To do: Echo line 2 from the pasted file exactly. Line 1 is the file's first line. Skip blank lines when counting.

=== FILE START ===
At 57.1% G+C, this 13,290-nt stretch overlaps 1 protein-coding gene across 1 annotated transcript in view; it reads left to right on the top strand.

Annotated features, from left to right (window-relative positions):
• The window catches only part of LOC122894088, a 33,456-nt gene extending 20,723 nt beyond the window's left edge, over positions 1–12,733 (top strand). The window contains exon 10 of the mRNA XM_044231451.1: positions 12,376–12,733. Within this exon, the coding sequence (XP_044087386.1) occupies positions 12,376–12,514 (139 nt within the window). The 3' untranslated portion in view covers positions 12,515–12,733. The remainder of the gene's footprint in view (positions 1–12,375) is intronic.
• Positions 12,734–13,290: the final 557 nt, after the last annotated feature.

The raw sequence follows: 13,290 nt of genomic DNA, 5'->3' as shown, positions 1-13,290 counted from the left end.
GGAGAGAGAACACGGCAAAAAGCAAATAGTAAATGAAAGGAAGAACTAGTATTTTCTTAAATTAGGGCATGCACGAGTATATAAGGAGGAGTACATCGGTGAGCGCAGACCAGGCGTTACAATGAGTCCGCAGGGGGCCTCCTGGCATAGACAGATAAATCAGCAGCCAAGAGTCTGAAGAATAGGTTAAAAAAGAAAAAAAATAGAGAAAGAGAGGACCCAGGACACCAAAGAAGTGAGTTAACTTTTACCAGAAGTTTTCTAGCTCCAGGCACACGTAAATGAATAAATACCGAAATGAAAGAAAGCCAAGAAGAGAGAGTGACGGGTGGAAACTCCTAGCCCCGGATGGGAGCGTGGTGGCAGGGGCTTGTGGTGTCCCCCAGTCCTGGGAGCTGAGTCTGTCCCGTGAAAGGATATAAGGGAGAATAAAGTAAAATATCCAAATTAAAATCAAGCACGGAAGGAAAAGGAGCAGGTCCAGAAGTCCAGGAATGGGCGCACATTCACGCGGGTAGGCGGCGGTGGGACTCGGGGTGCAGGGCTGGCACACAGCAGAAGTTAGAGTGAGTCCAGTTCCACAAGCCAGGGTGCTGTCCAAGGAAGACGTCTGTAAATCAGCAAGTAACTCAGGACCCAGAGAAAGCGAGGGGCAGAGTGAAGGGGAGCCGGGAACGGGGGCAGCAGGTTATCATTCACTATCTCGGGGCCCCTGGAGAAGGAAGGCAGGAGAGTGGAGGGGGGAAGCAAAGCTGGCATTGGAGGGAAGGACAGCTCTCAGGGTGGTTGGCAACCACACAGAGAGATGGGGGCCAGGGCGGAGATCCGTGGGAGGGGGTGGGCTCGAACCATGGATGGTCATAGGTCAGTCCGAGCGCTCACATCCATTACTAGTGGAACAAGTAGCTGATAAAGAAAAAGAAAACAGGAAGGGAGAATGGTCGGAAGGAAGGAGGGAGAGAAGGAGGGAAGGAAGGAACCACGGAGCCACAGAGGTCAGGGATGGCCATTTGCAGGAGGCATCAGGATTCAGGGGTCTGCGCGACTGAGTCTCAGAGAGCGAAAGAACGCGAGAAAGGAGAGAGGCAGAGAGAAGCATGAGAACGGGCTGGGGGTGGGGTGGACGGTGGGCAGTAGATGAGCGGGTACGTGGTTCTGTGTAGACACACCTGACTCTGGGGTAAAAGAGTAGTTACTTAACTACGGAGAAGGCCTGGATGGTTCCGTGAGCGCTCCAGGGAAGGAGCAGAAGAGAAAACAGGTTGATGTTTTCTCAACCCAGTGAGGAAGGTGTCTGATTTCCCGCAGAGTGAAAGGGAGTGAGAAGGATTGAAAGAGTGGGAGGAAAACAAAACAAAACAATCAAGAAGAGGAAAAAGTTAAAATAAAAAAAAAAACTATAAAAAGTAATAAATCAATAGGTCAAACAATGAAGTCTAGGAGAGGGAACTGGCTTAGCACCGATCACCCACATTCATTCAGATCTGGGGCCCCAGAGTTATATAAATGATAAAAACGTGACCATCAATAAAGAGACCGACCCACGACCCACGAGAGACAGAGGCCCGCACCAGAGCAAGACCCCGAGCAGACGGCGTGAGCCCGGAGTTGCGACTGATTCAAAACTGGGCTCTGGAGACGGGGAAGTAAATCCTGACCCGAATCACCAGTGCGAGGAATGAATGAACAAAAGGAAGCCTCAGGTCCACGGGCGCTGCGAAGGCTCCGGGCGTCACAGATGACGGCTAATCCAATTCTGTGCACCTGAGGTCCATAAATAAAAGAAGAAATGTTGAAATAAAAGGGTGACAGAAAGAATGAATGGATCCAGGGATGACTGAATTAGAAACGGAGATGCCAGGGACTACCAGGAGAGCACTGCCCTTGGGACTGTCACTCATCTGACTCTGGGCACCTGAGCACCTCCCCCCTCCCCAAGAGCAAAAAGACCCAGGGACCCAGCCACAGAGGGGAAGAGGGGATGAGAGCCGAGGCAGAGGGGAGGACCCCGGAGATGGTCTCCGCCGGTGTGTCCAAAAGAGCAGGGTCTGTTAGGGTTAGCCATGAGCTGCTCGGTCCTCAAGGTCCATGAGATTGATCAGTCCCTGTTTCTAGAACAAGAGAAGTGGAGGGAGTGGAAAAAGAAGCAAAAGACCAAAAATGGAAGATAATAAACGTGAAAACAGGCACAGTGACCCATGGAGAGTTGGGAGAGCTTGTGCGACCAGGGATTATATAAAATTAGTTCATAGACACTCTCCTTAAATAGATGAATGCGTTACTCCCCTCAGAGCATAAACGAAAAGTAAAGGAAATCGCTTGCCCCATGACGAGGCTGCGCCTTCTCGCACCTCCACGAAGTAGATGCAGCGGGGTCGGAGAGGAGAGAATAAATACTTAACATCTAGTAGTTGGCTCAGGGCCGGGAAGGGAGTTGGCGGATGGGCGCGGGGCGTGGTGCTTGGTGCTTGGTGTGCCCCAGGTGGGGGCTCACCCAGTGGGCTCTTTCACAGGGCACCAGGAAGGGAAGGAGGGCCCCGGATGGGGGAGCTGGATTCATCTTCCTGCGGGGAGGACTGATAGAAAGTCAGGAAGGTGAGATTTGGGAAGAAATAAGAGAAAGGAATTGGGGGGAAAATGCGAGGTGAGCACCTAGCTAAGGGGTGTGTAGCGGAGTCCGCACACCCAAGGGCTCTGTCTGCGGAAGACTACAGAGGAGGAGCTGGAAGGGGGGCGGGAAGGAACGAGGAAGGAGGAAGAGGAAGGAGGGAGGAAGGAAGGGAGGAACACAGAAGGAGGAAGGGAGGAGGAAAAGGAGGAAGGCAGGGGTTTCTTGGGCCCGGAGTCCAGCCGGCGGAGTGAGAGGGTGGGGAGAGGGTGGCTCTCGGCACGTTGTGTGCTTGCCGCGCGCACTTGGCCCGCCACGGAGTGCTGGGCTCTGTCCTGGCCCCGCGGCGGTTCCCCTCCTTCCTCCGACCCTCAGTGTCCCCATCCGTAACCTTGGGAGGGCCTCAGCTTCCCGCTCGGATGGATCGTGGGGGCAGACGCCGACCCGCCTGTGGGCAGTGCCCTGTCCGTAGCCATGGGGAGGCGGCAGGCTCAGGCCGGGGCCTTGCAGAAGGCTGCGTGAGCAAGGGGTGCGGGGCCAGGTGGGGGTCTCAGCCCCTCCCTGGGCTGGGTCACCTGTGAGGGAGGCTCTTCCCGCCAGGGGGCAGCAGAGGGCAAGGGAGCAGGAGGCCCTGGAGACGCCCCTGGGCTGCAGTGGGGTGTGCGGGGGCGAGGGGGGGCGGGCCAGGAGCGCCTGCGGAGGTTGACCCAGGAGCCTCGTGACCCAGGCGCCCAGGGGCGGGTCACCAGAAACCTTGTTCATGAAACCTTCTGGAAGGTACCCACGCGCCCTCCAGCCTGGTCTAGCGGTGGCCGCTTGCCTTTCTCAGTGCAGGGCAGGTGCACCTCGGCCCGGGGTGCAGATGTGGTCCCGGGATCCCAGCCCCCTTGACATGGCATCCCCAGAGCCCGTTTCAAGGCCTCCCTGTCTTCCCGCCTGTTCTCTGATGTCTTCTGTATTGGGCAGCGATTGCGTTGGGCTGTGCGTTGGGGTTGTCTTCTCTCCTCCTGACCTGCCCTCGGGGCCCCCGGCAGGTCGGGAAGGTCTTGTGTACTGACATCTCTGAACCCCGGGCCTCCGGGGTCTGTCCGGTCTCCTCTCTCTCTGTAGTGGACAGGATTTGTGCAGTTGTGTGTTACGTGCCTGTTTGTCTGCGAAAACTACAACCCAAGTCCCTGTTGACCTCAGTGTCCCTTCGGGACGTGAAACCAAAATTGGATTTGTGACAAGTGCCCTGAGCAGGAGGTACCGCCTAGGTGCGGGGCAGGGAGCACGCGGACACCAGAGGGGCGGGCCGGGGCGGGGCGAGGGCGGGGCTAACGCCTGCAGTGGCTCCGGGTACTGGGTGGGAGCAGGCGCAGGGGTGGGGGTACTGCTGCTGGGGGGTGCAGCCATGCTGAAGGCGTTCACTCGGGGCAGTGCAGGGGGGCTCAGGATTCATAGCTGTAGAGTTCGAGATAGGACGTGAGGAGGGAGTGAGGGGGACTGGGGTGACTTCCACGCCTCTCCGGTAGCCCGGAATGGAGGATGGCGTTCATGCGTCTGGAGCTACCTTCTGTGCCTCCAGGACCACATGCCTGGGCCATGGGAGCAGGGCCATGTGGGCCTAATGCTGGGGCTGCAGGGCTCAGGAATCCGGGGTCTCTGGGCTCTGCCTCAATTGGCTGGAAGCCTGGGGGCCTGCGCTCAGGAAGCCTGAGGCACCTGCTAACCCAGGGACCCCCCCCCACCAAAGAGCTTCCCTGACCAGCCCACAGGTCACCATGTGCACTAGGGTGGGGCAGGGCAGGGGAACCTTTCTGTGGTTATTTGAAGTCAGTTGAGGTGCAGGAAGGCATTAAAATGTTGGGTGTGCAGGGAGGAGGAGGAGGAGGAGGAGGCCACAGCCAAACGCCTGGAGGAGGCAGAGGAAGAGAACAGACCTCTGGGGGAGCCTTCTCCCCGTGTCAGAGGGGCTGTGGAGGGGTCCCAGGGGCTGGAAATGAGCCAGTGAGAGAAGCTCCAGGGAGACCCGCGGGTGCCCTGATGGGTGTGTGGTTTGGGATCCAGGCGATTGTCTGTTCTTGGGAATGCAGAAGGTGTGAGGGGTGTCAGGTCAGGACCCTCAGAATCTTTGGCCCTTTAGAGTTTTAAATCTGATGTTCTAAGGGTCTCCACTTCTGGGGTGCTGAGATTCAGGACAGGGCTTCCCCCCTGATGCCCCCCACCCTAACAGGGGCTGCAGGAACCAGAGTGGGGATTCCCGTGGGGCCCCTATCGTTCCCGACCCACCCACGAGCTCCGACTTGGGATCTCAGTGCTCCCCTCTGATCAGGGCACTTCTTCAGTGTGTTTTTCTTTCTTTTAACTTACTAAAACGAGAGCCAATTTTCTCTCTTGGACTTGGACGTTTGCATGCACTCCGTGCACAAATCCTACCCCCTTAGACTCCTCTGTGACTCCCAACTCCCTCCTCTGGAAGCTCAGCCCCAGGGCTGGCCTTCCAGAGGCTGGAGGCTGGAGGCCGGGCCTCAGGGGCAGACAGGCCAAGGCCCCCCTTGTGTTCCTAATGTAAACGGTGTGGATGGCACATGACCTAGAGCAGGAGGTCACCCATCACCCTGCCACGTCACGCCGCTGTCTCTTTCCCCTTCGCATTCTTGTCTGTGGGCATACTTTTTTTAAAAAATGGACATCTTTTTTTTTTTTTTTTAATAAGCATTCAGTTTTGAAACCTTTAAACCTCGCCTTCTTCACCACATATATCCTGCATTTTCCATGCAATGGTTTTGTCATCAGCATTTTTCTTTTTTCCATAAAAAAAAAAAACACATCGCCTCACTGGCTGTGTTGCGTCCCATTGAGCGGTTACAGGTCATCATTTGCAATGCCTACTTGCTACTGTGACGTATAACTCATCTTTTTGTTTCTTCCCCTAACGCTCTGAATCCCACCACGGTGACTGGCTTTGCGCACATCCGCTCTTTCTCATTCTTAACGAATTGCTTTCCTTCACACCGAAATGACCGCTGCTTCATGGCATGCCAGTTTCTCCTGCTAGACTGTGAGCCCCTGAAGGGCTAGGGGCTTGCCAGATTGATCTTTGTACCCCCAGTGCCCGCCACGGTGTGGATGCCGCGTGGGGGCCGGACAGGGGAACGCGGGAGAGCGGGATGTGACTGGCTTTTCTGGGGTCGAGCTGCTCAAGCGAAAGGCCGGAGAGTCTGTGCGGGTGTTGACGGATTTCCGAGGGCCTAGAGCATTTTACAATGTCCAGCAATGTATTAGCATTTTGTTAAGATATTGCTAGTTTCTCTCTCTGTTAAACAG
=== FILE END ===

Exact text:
Annotated features, from left to right (window-relative positions):